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gerrydoire
February 8th, 2009, 12:15 PM
I'm looking for a program where i can pick two cpus, from as far back to the most up to date of today, where it will compare both and give me speed comparisons, if such a program exists...

Looking at charts a mile long is TOO HARD TO FOLLOW.

:>

Ole Juul
February 8th, 2009, 01:37 PM
That's a tall order!!!

First of all, I don't think you're going to find a board that will take two widely different CPUs.

Second. A program which will run on all hardware probably hasn't been written yet.

If you want to stick to CPUs that will run some kind of DOS then almost any diag proggie will do the trick. They pretty much all do benchmarks. Snooper is my favourite, but Amidiag is readily available too. I just looked in my collection and SI.EXE compares your current CPU to three standard ones: Compaq386/33MHz; IBM AT286/8MHz; IBM XT 88/4.77MHz. Make yourself a boot disk to move around units.

If you really want to compare an 8008 to a quad core whatzit (QCW) then I suggest you go back to some list and just use grep. :) Perhaps make some little script to fit your needs. Text is your friend!

I'm not sure what one can use those kinds of numbers for anyway. Real world variables will turn them into nonsensense. I've got a P133 that runs circles around a P4/2.8GHz processor because the software is radically different. You're obviously going to run different software on different machines, and you won't want to (or be able to) run any one particular piece of software on all machines. :)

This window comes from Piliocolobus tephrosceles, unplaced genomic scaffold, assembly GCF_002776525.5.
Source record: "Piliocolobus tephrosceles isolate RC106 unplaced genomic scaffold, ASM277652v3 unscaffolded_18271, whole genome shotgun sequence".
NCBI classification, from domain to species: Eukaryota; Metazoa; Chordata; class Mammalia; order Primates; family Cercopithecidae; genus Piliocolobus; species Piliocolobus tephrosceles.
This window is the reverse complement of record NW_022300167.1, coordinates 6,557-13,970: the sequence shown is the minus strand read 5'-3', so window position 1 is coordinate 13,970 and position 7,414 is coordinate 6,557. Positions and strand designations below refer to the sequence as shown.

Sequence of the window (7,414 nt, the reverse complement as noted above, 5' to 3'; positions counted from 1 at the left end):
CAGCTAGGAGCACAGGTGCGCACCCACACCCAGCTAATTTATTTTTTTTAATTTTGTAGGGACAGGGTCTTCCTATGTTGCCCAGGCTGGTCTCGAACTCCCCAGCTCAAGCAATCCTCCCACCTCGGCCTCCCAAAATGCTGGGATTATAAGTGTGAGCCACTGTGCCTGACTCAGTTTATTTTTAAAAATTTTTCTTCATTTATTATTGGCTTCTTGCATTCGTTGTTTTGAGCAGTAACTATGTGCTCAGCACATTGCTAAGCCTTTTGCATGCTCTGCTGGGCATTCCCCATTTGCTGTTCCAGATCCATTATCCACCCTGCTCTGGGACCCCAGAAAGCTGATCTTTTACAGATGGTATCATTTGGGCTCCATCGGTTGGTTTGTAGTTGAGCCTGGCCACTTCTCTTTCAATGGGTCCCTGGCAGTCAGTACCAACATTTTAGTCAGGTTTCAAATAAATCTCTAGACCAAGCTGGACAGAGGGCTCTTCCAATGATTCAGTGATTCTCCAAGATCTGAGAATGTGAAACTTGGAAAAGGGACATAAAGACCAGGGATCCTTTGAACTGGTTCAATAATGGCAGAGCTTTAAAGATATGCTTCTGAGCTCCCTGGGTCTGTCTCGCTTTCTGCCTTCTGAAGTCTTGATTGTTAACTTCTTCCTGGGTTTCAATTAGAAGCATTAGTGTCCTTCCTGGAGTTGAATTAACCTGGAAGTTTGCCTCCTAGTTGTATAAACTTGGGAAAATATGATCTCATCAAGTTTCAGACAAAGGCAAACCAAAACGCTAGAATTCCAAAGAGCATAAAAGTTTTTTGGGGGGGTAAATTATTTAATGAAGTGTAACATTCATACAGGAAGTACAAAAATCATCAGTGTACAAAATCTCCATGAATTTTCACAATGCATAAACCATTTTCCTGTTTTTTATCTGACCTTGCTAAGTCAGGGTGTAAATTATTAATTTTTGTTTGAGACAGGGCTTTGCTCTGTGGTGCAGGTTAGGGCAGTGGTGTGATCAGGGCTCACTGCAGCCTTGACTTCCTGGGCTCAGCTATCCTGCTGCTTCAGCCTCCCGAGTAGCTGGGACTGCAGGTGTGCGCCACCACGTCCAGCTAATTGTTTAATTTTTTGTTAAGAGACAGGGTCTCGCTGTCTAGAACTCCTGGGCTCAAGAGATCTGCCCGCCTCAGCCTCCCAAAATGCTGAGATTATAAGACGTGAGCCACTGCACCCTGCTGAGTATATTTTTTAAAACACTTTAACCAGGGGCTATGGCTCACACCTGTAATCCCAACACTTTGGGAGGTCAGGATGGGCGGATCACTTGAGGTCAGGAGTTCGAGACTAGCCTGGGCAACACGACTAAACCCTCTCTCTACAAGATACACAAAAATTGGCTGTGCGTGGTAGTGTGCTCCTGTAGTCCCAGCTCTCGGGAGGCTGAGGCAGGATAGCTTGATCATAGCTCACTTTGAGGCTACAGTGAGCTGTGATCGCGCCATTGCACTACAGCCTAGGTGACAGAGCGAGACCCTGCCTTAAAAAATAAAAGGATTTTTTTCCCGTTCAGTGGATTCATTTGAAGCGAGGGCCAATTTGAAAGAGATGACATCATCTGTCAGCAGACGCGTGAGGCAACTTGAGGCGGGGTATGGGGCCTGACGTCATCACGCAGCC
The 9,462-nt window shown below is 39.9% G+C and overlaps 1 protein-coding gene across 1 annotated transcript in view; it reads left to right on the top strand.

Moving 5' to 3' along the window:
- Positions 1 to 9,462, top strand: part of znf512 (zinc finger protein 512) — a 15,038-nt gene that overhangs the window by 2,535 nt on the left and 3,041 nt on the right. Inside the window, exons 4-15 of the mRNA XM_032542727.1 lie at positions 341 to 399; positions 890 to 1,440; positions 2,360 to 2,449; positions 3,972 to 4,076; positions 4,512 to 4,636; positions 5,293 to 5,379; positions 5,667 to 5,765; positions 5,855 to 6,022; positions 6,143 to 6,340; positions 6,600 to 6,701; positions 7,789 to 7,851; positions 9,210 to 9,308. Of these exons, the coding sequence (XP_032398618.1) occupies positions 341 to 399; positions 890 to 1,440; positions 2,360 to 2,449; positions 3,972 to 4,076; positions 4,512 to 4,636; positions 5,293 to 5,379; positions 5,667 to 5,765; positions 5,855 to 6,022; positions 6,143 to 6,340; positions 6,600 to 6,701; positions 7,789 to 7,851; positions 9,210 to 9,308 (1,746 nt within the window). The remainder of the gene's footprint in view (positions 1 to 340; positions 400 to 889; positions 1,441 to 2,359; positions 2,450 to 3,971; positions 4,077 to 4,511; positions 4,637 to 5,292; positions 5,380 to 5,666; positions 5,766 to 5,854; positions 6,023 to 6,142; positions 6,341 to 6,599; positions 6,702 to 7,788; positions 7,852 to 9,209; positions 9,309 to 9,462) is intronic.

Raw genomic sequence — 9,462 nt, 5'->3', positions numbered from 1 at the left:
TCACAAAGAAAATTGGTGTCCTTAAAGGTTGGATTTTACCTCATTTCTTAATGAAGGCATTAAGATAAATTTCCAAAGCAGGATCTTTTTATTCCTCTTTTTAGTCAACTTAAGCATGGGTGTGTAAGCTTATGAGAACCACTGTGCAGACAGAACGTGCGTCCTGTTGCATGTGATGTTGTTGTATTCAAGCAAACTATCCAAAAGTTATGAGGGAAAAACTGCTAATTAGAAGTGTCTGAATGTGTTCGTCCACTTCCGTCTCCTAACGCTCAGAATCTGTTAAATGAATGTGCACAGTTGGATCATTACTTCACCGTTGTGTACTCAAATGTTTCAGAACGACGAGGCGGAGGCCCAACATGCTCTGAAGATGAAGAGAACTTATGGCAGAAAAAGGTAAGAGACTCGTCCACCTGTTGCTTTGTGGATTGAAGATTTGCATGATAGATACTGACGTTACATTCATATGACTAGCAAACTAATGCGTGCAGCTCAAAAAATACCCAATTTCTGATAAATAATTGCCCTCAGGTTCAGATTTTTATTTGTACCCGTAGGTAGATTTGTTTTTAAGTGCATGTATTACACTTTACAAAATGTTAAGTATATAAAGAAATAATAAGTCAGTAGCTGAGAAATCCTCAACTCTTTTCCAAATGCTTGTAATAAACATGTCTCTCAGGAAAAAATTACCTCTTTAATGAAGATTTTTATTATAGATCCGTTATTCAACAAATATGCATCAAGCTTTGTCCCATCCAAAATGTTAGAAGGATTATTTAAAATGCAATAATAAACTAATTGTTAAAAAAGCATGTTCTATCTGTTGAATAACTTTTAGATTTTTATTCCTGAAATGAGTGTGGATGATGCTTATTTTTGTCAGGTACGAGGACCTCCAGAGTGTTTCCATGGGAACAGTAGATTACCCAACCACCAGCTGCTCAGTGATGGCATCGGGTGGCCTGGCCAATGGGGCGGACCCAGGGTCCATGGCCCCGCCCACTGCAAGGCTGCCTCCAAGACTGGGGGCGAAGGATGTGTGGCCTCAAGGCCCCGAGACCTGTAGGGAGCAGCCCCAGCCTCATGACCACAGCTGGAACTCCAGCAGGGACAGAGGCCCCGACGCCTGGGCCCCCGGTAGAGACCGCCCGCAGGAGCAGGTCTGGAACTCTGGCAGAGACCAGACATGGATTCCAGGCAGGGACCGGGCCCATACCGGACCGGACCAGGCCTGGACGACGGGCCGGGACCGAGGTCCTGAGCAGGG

What is your intended purpose for this information?

patscc
February 8th, 2009, 04:40 PM
I guess it depends on how you define speed. If all you're looking for is raw number-crunching power, you might want to take a fairly simple algorithm like the Sieve of Erastothanes, and adapt it to assembler for the various platforms.

Of course, that's work, so you might want to check out everyone's friend, the Whetstone:
http://freespace.virgin.net/roy.longbottom/whetstone.htm
patscc

pontus
February 8th, 2009, 10:25 PM
Maybe not quite what you want. But for modern x86 its pretty good.

http://www.tomshardware.com/charts/processors,6.html

Mike Chambers
February 8th, 2009, 11:37 PM
it's almost impossible to accurately make benchmark comparisons between CPUs as widely separated as say an 8088 and a new quad core or even a pentium 1.

the reason is that if you want to benchmark an 8088 or 286's performance you're going to be using 16-bit operations. if you move to a newer CPU like a 386/486/pentium/newer, and you run those same 16-bit benchmarking operations on it... it isn't going to be performing even close to it's maximum ability because those kinds of chips can handle 32-bit operations.

i guess the most accurate way of going about this is devising a big series of operations for a benchmark, but have two versions of this benchmarking program compiled: one coded for 16-bit processors, and the other designed to do the same logical operations but optimized with 32-bit instructions.




actually, here i made a comparison for you to save you the trouble.

http://rubbermallet.org/speed.png

EddieDX4
February 9th, 2009, 06:29 PM
actually, here i made a comparison for you to save you the trouble.

http://rubbermallet.org/speed.png

The question is... Quad-core what? ;)